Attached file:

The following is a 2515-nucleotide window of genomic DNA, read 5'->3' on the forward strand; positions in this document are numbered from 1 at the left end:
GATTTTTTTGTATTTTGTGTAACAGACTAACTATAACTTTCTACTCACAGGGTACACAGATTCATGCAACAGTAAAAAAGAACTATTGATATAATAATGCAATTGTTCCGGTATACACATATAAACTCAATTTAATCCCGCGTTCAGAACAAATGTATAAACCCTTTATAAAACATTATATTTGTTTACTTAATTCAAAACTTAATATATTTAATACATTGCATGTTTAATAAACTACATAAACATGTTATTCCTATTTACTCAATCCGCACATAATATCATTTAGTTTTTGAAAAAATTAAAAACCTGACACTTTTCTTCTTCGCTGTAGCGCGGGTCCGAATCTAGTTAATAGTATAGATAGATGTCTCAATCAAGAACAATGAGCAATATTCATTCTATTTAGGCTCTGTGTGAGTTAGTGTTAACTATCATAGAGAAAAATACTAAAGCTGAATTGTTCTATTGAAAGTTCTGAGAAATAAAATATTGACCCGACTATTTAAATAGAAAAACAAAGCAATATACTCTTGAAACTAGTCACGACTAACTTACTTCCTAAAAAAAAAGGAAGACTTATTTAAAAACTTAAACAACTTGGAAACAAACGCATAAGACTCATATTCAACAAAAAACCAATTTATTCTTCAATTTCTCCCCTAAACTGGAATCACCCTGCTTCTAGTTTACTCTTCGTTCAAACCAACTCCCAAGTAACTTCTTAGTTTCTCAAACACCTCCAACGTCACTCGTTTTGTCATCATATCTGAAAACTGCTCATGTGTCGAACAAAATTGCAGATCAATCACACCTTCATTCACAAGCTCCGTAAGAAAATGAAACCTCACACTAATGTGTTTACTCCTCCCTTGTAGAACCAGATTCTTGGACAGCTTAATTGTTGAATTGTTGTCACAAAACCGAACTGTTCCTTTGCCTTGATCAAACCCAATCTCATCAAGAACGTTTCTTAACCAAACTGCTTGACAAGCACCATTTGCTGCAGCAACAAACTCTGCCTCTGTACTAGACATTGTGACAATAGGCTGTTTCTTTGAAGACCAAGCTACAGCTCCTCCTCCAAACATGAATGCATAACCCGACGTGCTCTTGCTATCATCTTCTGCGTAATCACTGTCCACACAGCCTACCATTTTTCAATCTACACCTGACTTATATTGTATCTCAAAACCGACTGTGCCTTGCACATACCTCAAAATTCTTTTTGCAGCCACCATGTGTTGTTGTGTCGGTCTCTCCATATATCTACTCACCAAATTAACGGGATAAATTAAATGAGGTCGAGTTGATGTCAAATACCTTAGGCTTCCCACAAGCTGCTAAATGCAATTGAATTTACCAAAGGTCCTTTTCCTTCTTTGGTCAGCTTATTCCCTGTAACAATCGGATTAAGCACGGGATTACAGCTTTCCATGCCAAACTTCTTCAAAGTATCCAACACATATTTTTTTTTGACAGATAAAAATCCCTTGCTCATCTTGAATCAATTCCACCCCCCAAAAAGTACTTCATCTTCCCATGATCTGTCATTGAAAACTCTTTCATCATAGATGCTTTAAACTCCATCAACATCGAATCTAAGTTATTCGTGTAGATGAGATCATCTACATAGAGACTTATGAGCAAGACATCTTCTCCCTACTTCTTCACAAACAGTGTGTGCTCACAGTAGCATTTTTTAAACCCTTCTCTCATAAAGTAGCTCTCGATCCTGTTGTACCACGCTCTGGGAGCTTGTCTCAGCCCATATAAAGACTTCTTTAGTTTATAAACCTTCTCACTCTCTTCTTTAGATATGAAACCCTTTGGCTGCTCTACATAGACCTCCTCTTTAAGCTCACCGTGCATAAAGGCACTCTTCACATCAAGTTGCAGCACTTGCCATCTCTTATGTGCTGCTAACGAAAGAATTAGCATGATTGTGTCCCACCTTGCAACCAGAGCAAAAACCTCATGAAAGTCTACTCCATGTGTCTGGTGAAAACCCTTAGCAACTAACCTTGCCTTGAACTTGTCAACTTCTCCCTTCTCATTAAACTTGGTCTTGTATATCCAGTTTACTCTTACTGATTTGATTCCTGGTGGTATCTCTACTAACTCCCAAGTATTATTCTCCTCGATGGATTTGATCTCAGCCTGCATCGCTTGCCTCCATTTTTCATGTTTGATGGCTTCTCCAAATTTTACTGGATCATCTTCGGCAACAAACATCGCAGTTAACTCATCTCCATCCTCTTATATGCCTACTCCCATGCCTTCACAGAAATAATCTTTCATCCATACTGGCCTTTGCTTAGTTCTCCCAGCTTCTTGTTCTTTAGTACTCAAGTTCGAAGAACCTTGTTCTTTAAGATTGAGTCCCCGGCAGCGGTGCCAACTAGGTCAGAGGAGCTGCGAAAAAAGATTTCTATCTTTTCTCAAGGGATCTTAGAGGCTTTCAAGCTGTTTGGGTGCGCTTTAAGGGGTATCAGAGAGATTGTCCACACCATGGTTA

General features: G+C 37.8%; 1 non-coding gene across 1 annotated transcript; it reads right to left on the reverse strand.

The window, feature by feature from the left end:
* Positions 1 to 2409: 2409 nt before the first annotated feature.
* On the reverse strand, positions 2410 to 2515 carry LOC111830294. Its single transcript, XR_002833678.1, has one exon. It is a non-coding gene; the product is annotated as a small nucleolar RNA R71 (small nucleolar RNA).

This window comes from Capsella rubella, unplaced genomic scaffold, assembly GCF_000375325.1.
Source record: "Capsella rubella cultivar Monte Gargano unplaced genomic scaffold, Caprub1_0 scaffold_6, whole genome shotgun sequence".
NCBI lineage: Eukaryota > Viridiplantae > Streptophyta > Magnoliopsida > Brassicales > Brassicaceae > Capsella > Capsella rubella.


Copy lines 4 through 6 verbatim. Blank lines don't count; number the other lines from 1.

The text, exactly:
The window, feature by feature from the left end:
* Positions 1 to 2409: 2409 nt before the first annotated feature.
* On the reverse strand, positions 2410 to 2515 carry LOC111830294. Its single transcript, XR_002833678.1, has one exon. It is a non-coding gene; the product is annotated as a small nucleolar RNA R71 (small nucleolar RNA).